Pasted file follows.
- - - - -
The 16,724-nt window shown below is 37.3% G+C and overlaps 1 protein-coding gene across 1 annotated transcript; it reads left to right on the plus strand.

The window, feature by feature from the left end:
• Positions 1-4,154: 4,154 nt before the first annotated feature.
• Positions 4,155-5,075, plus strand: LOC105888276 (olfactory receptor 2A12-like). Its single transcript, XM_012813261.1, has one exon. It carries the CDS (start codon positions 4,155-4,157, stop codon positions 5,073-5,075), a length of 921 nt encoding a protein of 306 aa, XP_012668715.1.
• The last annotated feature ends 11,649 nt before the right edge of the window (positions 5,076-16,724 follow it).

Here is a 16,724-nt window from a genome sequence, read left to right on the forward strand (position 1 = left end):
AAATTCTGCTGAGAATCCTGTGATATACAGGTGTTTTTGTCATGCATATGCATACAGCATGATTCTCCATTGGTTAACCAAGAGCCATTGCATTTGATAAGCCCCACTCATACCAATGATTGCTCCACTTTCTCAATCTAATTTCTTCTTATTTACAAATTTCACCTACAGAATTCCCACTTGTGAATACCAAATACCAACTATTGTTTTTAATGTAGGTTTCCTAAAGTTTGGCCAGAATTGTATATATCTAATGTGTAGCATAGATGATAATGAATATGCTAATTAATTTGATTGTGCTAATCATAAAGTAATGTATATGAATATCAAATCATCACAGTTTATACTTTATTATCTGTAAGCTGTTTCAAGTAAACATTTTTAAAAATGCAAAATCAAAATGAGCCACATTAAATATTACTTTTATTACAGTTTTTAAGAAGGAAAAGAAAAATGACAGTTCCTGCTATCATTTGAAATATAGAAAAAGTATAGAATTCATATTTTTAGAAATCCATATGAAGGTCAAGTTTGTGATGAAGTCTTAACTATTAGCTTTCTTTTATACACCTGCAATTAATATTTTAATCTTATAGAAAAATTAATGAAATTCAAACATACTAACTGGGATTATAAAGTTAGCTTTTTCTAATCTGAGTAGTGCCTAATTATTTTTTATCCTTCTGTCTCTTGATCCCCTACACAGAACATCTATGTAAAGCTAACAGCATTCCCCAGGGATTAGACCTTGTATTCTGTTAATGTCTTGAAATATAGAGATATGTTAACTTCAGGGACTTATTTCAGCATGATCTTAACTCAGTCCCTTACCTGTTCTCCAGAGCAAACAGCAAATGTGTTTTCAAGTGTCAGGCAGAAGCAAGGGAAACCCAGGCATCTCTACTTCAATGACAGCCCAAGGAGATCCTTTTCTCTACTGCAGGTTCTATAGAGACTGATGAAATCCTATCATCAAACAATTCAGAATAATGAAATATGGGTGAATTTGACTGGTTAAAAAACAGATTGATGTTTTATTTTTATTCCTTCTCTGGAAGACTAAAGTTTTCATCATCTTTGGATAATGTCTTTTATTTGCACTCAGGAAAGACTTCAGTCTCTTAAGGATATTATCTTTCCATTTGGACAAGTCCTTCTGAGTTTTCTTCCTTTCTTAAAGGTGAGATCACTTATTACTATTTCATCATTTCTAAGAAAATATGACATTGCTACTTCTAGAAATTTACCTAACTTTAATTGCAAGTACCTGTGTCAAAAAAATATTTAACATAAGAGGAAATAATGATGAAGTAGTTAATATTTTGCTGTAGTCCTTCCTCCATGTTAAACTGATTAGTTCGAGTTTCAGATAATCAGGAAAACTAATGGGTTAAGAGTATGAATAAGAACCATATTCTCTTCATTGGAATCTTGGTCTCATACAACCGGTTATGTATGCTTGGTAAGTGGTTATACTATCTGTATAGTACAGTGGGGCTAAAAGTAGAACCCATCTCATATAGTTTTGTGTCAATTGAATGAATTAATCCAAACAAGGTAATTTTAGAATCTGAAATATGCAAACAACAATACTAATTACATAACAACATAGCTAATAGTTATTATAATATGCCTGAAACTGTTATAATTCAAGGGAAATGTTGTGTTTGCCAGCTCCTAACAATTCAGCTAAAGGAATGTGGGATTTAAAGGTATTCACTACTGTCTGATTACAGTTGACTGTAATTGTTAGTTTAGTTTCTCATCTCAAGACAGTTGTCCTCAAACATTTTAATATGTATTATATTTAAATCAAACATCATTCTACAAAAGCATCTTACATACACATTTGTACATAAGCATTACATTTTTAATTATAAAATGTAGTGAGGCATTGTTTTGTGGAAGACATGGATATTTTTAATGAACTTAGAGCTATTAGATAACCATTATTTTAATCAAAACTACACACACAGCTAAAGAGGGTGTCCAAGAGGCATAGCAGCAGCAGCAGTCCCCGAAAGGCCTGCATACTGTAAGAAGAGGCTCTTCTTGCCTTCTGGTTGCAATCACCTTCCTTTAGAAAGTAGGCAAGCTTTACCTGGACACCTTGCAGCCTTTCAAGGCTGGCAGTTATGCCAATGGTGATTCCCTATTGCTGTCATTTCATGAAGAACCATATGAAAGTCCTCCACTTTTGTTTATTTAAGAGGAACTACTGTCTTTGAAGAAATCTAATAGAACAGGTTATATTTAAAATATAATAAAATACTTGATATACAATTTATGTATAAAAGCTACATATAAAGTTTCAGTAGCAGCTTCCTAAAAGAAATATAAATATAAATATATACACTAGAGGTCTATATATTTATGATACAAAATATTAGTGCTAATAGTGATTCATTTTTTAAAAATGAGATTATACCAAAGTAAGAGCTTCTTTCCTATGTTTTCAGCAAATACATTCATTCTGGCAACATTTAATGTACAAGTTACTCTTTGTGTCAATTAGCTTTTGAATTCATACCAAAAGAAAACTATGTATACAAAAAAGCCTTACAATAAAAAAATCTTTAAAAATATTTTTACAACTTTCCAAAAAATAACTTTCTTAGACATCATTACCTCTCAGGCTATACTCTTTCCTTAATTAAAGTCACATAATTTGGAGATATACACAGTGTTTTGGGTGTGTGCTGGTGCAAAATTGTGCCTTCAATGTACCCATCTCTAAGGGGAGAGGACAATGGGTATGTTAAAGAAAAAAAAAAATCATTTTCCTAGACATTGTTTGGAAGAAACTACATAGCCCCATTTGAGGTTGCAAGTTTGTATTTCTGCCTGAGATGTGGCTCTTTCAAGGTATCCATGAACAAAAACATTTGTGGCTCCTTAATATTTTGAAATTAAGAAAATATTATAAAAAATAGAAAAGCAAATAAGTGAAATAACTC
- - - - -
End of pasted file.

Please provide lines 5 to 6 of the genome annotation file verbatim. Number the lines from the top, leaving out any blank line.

• The last annotated feature ends 11,649 nt before the right edge of the window (positions 5,076-16,724 follow it).

Here is a 16,724-nt window from a genome sequence, read left to right on the forward strand (position 1 = left end):